The Fisher Center for Alzheimer’s Research Foundation offers information about AD, including clinical stages, signs and symptoms, diagnosis, and drug treatment and research. It’s also providing suggestions and information for caregivers, as well as a Facebook Alzheimer’s and Dementia Support Group.

Alzheimer’s Awareness Month was designated by President Ronald Reagan in 1983. At the time, there were fewer than 2 million U.S. residents with the disease.

Worldwide, an awareness month for Alzheimer’s is recognized in September.

Mary M. Chapman began her professional career at United Press International, running both print and broadcast desks. She then became a Michigan correspondent for what is now Bloomberg BNA, where she mainly covered the automotive industry plus legal, tax and regulatory issues. A member of the Automotive Press Association and one of a relatively small number of women on the car beat, Chapman has discussed the automotive industry multiple times of National Public Radio, and in 2014 was selected as an honorary judge at the prestigious Cobble Beach Concours d’Elegance. She has written for numerous national outlets including Time, People, Al-Jazeera America, Fortune, Daily Beast, MSN.com, Newsweek, The Detroit News and Detroit Free Press. The winner of the Society of Professional Journalists award for outstanding reporting, Chapman has had dozens of articles in The New York Times, including two on the coveted front page. She has completed a manuscript about centenarian car enthusiast Margaret Dunning, titled “Belle of the Concours.”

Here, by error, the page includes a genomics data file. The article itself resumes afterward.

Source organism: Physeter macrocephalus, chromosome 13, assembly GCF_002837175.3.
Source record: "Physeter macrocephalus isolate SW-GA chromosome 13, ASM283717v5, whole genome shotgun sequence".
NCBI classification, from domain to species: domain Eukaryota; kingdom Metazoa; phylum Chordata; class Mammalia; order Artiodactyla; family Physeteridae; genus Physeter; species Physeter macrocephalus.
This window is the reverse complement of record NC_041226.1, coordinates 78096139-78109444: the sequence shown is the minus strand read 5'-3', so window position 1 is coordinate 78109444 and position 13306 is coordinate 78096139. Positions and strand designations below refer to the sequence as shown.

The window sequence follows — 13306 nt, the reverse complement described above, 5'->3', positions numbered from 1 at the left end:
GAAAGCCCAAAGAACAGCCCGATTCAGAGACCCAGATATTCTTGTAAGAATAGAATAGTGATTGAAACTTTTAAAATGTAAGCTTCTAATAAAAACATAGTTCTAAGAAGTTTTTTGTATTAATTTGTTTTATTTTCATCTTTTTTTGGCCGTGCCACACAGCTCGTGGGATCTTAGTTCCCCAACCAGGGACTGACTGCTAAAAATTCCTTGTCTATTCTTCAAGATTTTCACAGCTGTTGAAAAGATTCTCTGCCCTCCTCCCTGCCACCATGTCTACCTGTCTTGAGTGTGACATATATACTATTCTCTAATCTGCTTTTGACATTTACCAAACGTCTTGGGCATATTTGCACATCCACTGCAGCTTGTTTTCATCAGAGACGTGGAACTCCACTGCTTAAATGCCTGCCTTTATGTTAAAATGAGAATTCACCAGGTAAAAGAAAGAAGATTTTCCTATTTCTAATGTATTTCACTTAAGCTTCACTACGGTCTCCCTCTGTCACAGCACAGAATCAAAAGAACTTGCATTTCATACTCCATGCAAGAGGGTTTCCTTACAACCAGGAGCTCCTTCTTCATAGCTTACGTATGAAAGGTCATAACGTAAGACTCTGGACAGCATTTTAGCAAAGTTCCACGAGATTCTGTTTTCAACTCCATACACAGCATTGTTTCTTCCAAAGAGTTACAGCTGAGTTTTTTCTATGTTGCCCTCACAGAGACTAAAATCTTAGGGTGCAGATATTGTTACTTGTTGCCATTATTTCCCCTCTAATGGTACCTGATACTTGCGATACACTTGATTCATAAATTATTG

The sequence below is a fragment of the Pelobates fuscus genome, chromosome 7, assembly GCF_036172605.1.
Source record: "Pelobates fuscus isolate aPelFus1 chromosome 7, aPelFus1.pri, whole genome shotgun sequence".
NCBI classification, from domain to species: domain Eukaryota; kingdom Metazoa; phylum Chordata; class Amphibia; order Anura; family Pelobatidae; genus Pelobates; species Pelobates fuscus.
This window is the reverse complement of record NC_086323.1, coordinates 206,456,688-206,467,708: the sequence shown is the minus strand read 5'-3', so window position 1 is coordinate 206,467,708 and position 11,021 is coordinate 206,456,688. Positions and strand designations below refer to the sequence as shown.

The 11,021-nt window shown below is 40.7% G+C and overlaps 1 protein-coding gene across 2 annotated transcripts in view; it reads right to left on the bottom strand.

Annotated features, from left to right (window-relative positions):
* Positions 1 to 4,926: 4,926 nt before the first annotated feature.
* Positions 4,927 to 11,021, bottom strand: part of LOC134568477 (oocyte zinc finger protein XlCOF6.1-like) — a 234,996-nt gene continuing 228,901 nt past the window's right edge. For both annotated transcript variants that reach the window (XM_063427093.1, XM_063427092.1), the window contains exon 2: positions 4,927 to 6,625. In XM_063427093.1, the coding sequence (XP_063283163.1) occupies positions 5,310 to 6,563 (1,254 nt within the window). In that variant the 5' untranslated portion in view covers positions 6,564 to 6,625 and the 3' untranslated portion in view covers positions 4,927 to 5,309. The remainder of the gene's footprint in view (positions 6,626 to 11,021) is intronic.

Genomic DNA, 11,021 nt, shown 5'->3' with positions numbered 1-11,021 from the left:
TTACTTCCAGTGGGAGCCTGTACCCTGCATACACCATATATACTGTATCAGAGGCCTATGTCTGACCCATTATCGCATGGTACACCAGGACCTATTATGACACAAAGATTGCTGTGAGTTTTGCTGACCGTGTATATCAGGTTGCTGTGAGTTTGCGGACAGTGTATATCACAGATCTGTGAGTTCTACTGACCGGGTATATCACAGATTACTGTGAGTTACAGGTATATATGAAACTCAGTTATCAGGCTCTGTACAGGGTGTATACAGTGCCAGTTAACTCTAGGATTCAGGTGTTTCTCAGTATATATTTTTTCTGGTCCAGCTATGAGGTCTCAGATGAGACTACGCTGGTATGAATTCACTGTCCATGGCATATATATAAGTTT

Total Posts: 282
Ana holds a PhD in Immunology from the University of Lisbon and worked as a postdoctoral researcher at Instituto de Medicina Molecular (iMM) in Lisbon, Portugal. She graduated with a BSc in Genetics from the University of Newcastle and received a Masters in Biomolecular Archaeology from the University of Manchester, England. After leaving the lab to pursue a career in Science Communication, she served as the Director of Science Communication at iMM.
×
Mary M. Chapman began her professional career at United Press International, running both print and broadcast desks. She then became a Michigan correspondent for what is now Bloomberg BNA, where she mainly covered the automotive industry plus legal, tax and regulatory issues. A member of the Automotive Press Association and one of a relatively small number of women on the car beat, Chapman has discussed the automotive industry multiple times of National Public Radio, and in 2014 was selected as an honorary judge at the prestigious Cobble Beach Concours d’Elegance. She has written for numerous national outlets including Time, People, Al-Jazeera America, Fortune, Daily Beast, MSN.com, Newsweek, The Detroit News and Detroit Free Press. The winner of the Society of Professional Journalists award for outstanding reporting, Chapman has had dozens of articles in The New York Times, including two on the coveted front page. She has completed a manuscript about centenarian car enthusiast Margaret Dunning, titled “Belle of the Concours.”
Latest Posts
  • children's storybook about Alzheimer's
  • UsAgainstAlzheimer’s
  • HFC CareCon
  • Alzheimer's and Blacks in US

How useful was this post?

Click on a star to rate it!

Average rating 0 / 5. Vote count: 0

No votes so far! Be the first to rate this post.

As you found this post useful...

Follow us on social media!

We are sorry that this post was not useful for you!

Let us improve this post!

Tell us how we can improve this post?